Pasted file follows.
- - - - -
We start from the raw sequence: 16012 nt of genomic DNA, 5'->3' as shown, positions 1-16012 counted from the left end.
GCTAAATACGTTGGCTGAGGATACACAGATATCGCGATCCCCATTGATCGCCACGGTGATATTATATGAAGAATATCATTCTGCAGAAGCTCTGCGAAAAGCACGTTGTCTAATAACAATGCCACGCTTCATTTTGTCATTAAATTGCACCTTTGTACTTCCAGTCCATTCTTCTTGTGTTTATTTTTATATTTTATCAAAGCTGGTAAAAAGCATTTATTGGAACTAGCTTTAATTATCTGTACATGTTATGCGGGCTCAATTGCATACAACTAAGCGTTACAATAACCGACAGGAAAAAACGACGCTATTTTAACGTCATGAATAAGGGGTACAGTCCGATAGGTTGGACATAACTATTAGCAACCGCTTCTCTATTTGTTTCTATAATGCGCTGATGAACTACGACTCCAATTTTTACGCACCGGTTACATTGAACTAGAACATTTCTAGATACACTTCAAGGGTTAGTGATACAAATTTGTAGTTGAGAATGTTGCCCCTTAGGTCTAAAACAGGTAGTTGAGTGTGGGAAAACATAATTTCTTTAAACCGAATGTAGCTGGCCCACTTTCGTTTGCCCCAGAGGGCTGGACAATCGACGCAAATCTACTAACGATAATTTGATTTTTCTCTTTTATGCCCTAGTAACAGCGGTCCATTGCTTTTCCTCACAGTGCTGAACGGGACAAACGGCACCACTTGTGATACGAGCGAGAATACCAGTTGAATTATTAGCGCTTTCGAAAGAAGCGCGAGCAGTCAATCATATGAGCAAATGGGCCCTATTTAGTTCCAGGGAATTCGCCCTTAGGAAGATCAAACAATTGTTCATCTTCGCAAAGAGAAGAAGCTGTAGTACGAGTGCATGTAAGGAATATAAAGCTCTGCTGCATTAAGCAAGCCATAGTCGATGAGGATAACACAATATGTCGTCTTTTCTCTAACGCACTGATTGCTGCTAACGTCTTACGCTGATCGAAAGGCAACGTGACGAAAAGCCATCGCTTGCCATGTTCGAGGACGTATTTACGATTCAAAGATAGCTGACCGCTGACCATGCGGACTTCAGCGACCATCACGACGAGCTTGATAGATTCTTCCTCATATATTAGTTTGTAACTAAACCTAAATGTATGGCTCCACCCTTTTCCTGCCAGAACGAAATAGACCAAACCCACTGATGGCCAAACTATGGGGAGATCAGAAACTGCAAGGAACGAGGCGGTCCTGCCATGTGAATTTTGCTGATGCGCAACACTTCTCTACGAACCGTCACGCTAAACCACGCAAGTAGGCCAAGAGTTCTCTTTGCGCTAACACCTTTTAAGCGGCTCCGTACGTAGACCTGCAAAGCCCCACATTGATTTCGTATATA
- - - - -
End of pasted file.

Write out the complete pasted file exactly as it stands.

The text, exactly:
We start from the raw sequence: 16012 nt of genomic DNA, 5'->3' as shown, positions 1-16012 counted from the left end.
GCTAAATACGTTGGCTGAGGATACACAGATATCGCGATCCCCATTGATCGCCACGGTGATATTATATGAAGAATATCATTCTGCAGAAGCTCTGCGAAAAGCACGTTGTCTAATAACAATGCCACGCTTCATTTTGTCATTAAATTGCACCTTTGTACTTCCAGTCCATTCTTCTTGTGTTTATTTTTATATTTTATCAAAGCTGGTAAAAAGCATTTATTGGAACTAGCTTTAATTATCTGTACATGTTATGCGGGCTCAATTGCATACAACTAAGCGTTACAATAACCGACAGGAAAAAACGACGCTATTTTAACGTCATGAATAAGGGGTACAGTCCGATAGGTTGGACATAACTATTAGCAACCGCTTCTCTATTTGTTTCTATAATGCGCTGATGAACTACGACTCCAATTTTTACGCACCGGTTACATTGAACTAGAACATTTCTAGATACACTTCAAGGGTTAGTGATACAAATTTGTAGTTGAGAATGTTGCCCCTTAGGTCTAAAACAGGTAGTTGAGTGTGGGAAAACATAATTTCTTTAAACCGAATGTAGCTGGCCCACTTTCGTTTGCCCCAGAGGGCTGGACAATCGACGCAAATCTACTAACGATAATTTGATTTTTCTCTTTTATGCCCTAGTAACAGCGGTCCATTGCTTTTCCTCACAGTGCTGAACGGGACAAACGGCACCACTTGTGATACGAGCGAGAATACCAGTTGAATTATTAGCGCTTTCGAAAGAAGCGCGAGCAGTCAATCATATGAGCAAATGGGCCCTATTTAGTTCCAGGGAATTCGCCCTTAGGAAGATCAAACAATTGTTCATCTTCGCAAAGAGAAGAAGCTGTAGTACGAGTGCATGTAAGGAATATAAAGCTCTGCTGCATTAAGCAAGCCATAGTCGATGAGGATAACACAATATGTCGTCTTTTCTCTAACGCACTGATTGCTGCTAACGTCTTACGCTGATCGAAAGGCAACGTGACGAAAAGCCATCGCTTGCCATGTTCGAGGACGTATTTACGATTCAAAGATAGCTGACCGCTGACCATGCGGACTTCAGCGACCATCACGACGAGCTTGATAGATTCTTCCTCATATATTAGTTTGTAACTAAACCTAAATGTATGGCTCCACCCTTTTCCTGCCAGAACGAAATAGACCAAACCCACTGATGGCCAAACTATGGGGAGATCAGAAACTGCAAGGAACGAGGCGGTCCTGCCATGTGAATTTTGCTGATGCGCAACACTTCTCTACGAACCGTCACGCTAAACCACGCAAGTAGGCCAAGAGTTCTCTTTGCGCTAACACCTTTTAAGCGGCTCCGTACGTAGACCTGCAAAGCCCCACATTGATTTCGTATATA